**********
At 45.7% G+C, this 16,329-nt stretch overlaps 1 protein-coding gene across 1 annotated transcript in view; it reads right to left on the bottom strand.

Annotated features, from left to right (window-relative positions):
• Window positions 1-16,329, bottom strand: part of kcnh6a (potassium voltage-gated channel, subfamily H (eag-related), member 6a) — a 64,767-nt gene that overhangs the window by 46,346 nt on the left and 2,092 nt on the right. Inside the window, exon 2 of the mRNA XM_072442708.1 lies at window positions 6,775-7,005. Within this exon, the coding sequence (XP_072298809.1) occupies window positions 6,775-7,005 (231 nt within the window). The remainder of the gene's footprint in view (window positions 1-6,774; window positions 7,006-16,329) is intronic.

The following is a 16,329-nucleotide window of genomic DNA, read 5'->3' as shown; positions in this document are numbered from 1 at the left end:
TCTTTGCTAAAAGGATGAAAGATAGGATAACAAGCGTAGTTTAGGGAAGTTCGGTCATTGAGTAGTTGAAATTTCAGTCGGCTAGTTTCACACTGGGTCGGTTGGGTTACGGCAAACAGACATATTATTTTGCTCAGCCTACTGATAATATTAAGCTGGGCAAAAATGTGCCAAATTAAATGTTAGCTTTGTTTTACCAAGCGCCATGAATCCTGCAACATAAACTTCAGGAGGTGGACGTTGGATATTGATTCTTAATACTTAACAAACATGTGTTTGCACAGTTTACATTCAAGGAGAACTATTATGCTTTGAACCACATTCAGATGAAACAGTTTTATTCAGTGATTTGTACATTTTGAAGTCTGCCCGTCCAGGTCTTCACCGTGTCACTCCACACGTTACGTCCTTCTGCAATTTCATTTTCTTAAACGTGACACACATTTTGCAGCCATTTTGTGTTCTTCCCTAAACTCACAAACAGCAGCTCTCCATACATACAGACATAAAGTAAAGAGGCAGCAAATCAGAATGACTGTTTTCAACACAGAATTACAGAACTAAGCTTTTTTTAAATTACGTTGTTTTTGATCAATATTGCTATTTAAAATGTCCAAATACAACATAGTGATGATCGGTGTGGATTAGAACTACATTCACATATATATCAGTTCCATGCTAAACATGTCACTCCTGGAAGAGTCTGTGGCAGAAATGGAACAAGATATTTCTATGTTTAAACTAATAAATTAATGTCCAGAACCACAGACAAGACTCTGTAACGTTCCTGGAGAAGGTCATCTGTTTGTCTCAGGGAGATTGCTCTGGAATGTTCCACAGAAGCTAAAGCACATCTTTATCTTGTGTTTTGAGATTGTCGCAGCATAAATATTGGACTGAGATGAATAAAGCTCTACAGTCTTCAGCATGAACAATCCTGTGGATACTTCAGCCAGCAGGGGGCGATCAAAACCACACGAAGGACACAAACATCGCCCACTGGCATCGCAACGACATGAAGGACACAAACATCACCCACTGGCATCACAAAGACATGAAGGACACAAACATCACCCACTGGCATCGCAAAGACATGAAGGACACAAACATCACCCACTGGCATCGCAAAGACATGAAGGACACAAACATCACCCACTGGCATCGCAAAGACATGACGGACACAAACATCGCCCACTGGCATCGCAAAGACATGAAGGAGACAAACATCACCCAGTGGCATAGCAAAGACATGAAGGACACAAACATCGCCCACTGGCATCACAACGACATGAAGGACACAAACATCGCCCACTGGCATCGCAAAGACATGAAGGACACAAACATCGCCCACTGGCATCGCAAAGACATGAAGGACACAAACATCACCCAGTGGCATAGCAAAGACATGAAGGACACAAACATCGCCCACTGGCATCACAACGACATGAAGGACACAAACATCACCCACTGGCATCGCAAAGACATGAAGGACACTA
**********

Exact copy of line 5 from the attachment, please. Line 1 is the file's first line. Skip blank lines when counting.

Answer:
TCTTTGCTAAAAGGATGAAAGATAGGATAACAAGCGTAGTTTAGGGAAGTTCGGTCATTGAGTAGTTGAAATTTCAGTCGGCTAGTTTCACACTGGGTCGGTTGGGTTACGGCAAACAGACATATTATTTTGCTCAGCCTACTGATAATATTAAGCTGGGCAAAAATGTGCCAAATTAAATGTTAGCTTTGTTTTACCAAGCGCCATGAATCCTGCAACATAAACTTCAGGAGGTGGACGTTGGATATTGATTCTTAATACTTAACAAACATGTGTTTGCACAGTTTACATTCAAGGAGAACTATTATGCTTTGAACCACATTCAGATGAAACAGTTTTATTCAGTGATTTGTACATTTTGAAGTCTGCCCGTCCAGGTCTTCACCGTGTCACTCCACACGTTACGTCCTTCTGCAATTTCATTTTCTTAAACGTGACACACATTTTGCAGCCATTTTGTGTTCTTCCCTAAACTCACAAACAGCAGCTCTCCATACATACAGACATAAAGTAAAGAGGCAGCAAATCAGAATGACTGTTTTCAACACAGAATTACAGAACTAAGCTTTTTTTAAATTACGTTGTTTTTGATCAATATTGCTATTTAAAATGTCCAAATACAACATAGTGATGATCGGTGTGGATTAGAACTACATTCACATATATATCAGTTCCATGCTAAACATGTCACTCCTGGAAGAGTCTGTGGCAGAAATGGAACAAGATATTTCTATGTTTAAACTAATAAATTAATGTCCAGAACCACAGACAAGACTCTGTAACGTTCCTGGAGAAGGTCATCTGTTTGTCTCAGGGAGATTGCTCTGGAATGTTCCACAGAAGCTAAAGCACATCTTTATCTTGTGTTTTGAGATTGTCGCAGCATAAATATTGGACTGAGATGAATAAAGCTCTACAGTCTTCAGCATGAACAATCCTGTGGATACTTCAGCCAGCAGGGGGCGATCAAAACCACACGAAGGACACAAACATCGCCCACTGGCATCGCAACGACATGAAGGACACAAACATCACCCACTGGCATCACAAAGACATGAAGGACACAAACATCACCCACTGGCATCGCAAAGACATGAAGGACACAAACATCACCCACTGGCATCGCAAAGACATGAAGGACACAAACATCACCCACTGGCATCGCAAAGACATGACGGACACAAACATCGCCCACTGGCATCGCAAAGACATGAAGGAGACAAACATCACCCAGTGGCATAGCAAAGACATGAAGGACACAAACATCGCCCACTGGCATCACAACGACATGAAGGACACAAACATCGCCCACTGGCATCGCAAAGACATGAAGGACACAAACATCGCCCACTGGCATCGCAAAGACATGAAGGACACAAACATCACCCAGTGGCATAGCAAAGACATGAAGGACACAAACATCGCCCACTGGCATCACAACGACATGAAGGACACAAACATCACCCACTGGCATCGCAAAGACATGAAGGACACTA